Good, But Not Incredible

17 06 2008

“The Incredible Hulk” 2008

Starring: Edward Norton, William Hurt, Liv Tyler

I won’t lie. I usually go into superhero flicks expecting the worst. I always prefer drama to action and I’m interested in a subtler type of character development-one that doesn’t include metamorphosis into a super-human beast.

When I entered the theater to see “The Incredible Hulk,” I did not enter with the highest of hopes.

With “Hulk,” I was pleasantly surprised. I think that Edward Norton has proven himself a fantastic actor across film genres, and his interpretation of Bruce Banner as the sympathetic (sort of) superhero was no letdown. I wouldn’t categorize this as his finest demonstration of talent, but he did a good enough job to keep my eyes anxiously glued to the screen for two hours.

I’ll admit a little confusion when I first started seeing previews for “The Incredible Hulk.” Hadn’t I seen trailers for the same film just a couple of year ago? This “Hulk” didn’t appear to be a sequel. So why two adaptations in one decade? I soon discovered that the comic book monster had indeed been the star of a very recent film (2003), by a director I knew well, Ang Lee. Apparently (I’m going on the reviews, not an actual screening of the film) Lee’s version was more subtle, thought-provoking, interested in the emotional complexities of its characters rather than simply their transformative capabilities. More talk-y, less action-y, so to speak.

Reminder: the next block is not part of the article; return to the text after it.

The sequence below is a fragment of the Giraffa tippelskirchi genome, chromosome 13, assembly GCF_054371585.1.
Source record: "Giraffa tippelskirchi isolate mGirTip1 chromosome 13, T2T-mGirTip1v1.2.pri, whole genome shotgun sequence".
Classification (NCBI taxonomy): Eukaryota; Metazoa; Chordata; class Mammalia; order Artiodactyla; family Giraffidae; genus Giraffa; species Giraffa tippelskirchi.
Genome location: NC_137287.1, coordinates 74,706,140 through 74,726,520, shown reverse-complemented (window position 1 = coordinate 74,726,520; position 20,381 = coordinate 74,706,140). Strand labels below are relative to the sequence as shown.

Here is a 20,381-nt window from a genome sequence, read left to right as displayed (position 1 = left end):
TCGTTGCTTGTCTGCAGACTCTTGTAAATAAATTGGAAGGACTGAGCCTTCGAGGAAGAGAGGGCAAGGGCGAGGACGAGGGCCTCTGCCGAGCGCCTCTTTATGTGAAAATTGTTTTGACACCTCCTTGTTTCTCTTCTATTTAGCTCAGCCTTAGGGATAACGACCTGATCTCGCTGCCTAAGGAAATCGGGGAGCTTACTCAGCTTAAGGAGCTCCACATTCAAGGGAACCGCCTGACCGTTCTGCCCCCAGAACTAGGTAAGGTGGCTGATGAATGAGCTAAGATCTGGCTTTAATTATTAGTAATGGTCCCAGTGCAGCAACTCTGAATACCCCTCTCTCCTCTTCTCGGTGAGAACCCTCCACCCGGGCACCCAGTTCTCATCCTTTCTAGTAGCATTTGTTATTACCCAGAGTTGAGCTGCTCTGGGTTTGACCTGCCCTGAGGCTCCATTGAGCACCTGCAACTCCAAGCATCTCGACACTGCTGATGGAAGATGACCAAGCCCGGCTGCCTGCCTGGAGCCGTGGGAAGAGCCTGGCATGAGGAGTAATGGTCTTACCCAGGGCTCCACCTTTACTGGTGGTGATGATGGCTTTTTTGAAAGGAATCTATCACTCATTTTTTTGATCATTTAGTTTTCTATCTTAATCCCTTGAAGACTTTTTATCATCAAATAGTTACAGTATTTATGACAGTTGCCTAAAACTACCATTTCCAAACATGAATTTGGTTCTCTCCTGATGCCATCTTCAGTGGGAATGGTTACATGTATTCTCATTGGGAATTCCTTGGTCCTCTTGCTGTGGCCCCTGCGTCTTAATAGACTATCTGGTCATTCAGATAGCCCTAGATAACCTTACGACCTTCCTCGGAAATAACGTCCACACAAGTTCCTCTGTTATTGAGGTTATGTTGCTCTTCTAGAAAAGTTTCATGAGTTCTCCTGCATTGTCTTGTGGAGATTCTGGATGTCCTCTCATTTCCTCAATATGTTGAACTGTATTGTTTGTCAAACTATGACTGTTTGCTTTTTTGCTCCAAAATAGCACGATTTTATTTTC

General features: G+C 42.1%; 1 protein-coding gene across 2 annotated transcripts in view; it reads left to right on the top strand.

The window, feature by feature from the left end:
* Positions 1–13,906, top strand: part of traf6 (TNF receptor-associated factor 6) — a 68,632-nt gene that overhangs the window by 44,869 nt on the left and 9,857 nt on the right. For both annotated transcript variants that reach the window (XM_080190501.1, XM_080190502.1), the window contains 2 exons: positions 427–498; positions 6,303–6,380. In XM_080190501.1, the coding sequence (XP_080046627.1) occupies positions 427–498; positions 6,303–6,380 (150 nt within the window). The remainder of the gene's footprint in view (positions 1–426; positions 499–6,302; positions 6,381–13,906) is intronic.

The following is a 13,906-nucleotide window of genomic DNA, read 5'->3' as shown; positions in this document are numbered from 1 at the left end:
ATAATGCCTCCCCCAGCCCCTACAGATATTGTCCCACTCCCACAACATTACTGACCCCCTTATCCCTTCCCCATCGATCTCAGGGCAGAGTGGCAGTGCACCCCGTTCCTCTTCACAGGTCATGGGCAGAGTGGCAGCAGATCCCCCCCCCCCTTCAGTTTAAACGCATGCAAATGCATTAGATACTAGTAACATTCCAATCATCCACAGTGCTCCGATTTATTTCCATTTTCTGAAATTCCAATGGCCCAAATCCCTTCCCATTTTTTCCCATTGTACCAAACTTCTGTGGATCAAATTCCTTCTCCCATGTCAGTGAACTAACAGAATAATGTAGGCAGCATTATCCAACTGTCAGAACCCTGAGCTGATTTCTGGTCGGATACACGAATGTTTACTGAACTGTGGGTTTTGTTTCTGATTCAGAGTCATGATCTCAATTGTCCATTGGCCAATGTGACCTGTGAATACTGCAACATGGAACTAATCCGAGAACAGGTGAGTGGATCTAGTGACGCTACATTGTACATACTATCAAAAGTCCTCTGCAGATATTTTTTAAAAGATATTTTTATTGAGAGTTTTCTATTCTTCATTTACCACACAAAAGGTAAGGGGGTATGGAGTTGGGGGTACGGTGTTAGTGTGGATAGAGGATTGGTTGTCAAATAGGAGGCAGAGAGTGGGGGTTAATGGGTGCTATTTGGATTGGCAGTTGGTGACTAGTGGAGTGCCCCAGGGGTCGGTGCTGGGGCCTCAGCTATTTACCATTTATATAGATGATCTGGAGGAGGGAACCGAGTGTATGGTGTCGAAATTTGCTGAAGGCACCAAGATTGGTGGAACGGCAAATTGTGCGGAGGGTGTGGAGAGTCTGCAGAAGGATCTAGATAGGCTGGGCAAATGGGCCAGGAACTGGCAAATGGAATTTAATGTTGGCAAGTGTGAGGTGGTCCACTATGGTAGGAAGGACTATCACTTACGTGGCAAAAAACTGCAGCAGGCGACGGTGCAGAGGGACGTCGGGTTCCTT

So I have to say, the Ang Lee version sounds like it would be my ideal if given a choice between the two. I’m adverse to most action scenes. I can’t stomach graphic violence and I honestly do not think it is possible for me to cultivate a sense of connection with a mythical action figure. In the end, I don’t care whether or not the big green angry guy or the big orange scary guy wins.

In the case of “The Incredible Hulk,” I did feel compassion for Bruce Banner, and because his “Hulk” was uncontrollable and not really his fault, I was able to sympathize with the beast he turned into as well.

In “Hulk,” the two bad guys are pure evil (despite a reluctant stab at redemption by one) and the good guys, including the title superhero and his brilliant alter-ego, are a bit trickier to designate. The Hulk does have an explosive temper, but he’s doing his best to protect himself against the legions of military special forces who pursuit him in a conspiratorial attempt to channel his immense power into a devastating weapon. How can we blame him for expressing his irritation with violence? He has the means to strike back, and good reason.





One response

18 06 2008
Susan Hated Literature » Blog Archive » links for 2008-06-18

[…] “The Incredible Hulk” Review « The Paper Bag Princess (tags: The.Incredible.Hulk filmreview) […]

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